One of my Facebook friends recently decided to switch her account to a “grown-up” version and sent out several posts alerting people to the fact that she would be closing down the old account in an effort to share the more adult/professional version of herself.

On LinkedIn, I find that not as many people are trying to scam others. Based upon the article linked above, LinkedIn is doing what I would consider a decent job of nipping fake profiles in the bud.

7 tips

Here are my tips to do your due diligence before falling into the Fake Profile trap:

  1. Use a recent image of yourself on personal profiles.
  2. Brand your company profiles with a logo or a different image of yourself.
  3. Personalize any invitations that you send to people who might not know or remember you.
  4. Check profiles before you accept.
  5. Alert all connections if your account is compromised.
  6. If you do connect with a fake profile, be careful of any messages or requests asking for you to send money. If it is out of character, then it is probably fake!
  7. Don’t use the same password for all of your accounts to prevent a mass breech if you are compromised.

Social Media Plan – Wildly Beautiful or Just Wild

What’s your social media plan?

The other day I was walking along a path and noticed this stand-out wild flower and it made me think about plans – especially a social media plan. When wild flowers are sown (or not) they come up and they are wildly beautiful. On my walk I noticed black-eyed susans, beebalm, coneflowers, Queen Ann’s lace and a couple of others for which I don’t know the name. Just like with social media there is Facebook, LinkedIn, Instagram, Twitter and couple hundred others that I don’t remember the names!

What is right for your brand?

Do your posts just come out based upon your whim at the moment? That would be wild. Creating a pattern that involves planned posts along with an occasional wild one can be beautiful. One bit of information which I learned that I frequently share is 70% of your posts should be other people’s content, 20% should be original content from your expertise, and 10% should be promotional.

Which platforms?

Your social media plan should incorporate what is right for your business. Do you need a wild scattering of posts across all of the platforms, or do you need to concentrate your efforts on 2-3 platforms where your clients frequent? Wild would be the hit or miss scattershot. But, a planned effort on either side of a path might be wildly beautiful. Have you determined which platforms work best for your company? If you are a B2B company you definitely need LinkedIn, but is Instagram a good fit? Maybe.

Wildly Beautiful or Just Wild?

In the long run, no matter which approach you take, content will be added to your brand and allow people to get a feel for what you do and your thought leadership. If you are looking for the wildly beautiful option, make a plan and carry it out. If you need some help with your plan, I would be happy to be of assistance.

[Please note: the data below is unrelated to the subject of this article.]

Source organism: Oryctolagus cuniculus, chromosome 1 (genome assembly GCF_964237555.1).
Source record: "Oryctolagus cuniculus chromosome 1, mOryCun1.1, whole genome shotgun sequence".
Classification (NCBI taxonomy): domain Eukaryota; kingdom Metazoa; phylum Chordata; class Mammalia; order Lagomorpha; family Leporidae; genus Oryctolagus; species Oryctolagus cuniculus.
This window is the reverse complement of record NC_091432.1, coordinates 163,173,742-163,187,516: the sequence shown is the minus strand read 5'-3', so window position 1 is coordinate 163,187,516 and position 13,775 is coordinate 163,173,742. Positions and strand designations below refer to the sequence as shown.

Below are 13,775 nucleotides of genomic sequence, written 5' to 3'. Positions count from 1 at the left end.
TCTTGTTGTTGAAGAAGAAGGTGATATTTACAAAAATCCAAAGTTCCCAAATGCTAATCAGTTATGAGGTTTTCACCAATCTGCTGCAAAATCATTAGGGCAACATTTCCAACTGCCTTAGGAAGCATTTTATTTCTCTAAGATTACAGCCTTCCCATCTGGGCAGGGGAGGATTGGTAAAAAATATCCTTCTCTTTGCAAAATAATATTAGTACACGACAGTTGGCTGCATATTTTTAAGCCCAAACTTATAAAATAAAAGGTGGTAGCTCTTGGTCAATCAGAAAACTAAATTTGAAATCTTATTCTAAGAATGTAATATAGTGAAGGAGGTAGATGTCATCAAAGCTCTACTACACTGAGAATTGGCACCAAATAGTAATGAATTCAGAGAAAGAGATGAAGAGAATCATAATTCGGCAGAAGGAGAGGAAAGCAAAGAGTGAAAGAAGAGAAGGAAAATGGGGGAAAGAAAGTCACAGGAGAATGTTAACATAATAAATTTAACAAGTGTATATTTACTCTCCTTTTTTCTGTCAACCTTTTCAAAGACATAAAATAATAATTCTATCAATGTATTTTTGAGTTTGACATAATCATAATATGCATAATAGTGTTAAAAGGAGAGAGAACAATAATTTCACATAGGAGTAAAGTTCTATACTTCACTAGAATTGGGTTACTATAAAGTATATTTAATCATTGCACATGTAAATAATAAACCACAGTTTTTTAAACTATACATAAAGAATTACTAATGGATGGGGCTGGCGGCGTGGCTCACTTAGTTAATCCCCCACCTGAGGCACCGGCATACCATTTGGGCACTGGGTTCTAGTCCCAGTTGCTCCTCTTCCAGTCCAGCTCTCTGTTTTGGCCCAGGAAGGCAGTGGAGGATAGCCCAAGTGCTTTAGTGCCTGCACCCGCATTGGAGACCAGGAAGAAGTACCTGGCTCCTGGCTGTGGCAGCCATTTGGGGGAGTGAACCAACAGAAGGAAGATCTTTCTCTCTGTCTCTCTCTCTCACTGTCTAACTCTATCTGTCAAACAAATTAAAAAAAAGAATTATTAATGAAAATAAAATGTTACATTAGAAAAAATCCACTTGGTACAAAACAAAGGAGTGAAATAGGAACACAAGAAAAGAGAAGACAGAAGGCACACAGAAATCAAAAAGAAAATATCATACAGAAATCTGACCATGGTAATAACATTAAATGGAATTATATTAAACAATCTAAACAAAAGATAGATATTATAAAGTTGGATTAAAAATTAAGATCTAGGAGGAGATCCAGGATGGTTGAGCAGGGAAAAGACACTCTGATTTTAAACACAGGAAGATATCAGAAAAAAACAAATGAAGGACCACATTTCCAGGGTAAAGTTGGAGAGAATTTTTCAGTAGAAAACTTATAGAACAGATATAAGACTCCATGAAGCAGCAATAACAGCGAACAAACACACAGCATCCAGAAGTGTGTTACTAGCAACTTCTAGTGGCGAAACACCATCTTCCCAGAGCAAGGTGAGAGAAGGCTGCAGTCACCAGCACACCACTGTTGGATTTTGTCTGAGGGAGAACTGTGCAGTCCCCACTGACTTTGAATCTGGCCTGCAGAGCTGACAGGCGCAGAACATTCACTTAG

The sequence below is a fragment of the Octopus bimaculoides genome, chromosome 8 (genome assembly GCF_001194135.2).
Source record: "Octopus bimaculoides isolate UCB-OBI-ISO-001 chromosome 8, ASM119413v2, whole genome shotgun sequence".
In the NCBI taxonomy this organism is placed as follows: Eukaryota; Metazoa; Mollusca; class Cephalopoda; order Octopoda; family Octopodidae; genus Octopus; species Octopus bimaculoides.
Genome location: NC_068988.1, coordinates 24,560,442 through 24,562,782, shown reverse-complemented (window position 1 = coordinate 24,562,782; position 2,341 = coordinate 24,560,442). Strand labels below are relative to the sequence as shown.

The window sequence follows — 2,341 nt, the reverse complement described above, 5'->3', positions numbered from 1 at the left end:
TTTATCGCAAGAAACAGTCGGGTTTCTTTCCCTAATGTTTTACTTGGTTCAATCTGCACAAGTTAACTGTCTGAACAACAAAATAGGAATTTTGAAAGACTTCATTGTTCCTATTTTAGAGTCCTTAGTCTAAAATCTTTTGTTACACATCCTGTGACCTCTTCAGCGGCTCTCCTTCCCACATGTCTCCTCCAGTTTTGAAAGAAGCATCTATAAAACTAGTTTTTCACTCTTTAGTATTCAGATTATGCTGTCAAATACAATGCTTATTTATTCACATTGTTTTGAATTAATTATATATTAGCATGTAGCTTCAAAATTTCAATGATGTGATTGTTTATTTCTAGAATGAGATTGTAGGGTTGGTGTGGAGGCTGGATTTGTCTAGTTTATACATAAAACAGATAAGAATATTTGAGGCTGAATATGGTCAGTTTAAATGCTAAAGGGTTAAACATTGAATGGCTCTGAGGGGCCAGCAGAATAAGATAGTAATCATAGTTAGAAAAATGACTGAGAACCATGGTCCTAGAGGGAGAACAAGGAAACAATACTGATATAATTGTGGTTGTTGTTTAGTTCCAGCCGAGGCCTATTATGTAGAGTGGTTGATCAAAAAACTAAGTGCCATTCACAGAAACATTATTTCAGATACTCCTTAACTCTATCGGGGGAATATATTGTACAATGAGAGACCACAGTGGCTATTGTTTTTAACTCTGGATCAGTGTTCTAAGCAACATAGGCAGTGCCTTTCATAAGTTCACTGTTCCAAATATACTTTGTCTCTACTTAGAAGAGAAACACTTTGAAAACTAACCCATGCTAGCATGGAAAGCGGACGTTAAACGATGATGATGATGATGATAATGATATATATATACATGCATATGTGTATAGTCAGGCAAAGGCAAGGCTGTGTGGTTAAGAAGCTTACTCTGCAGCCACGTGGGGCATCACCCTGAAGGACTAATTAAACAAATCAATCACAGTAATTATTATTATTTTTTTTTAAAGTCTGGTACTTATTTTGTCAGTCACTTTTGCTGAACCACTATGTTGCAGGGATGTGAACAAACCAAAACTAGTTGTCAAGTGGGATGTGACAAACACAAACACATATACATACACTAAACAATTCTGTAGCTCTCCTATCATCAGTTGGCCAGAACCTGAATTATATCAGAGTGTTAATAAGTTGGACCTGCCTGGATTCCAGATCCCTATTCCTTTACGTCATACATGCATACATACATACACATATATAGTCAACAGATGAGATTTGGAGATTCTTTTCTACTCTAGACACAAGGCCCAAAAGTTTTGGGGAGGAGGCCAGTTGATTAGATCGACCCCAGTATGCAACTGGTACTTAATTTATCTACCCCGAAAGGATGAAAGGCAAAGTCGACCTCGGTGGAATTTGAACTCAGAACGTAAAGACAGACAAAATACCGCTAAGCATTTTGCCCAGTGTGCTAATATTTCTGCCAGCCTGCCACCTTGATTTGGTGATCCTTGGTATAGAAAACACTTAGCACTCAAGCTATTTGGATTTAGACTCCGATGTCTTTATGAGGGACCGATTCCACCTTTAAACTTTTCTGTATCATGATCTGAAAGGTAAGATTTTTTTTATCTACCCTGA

Social media commitment required to succeed 

What is your commitment level to your social media?

I just read this article about social media commitment from the  Deleware Business Times . There are a few points I would like to expand on.

commitment

I can be as guilty of this as the next person. I go for stretches where I don’t post blog articles and then I don’t have new content to share socially. Then I might binge for a bit and have many weeks in a row where I write fresh content. This is where knowing how to schedule things plays in your favor.

Sparse, old or dated content –

I visited a website of someone I met at a networking event. The blog posts on the site were from 2014. That is not going to bring the search bots back very frequently. Write when you feel like writing or schedule a time to write. Save drafts of things that are on your mind and make a weekly commitment to completing the articles you started. If you can schedule the posts for once a week, you are really only spending an hour or so to write the actual articles. If you are using WordPress, there is a plug-in called PressThis that can help you with drafting your ideas. WordPress lets you schedule your posts.

Track what is happening

Using alerts and checking periodically during the day can help you be aware if your content on social media is getting traction. The article says that unanswered posts tells people that you don’t care. If you do find an old post or comment, answer it anyway and apologize in the comment for just seeing it.

Do what you have time for

If you only have time to do one thing on social media, DO IT WELL! Don’t spread yourself too thin because you think you have to be on all the platforms all the time. When people ask me what they should do with limited time, my answer is always create content on your website – blog. Then, pick one social site where the majority of your customers are and use that to drive them back to your website. Use scheduling when possible, or mobile if you can.

If all else fails, give me a call and I can walk you through strategy or take some of the burden off your shoulders. Do what you do best and let me do what I do best for you!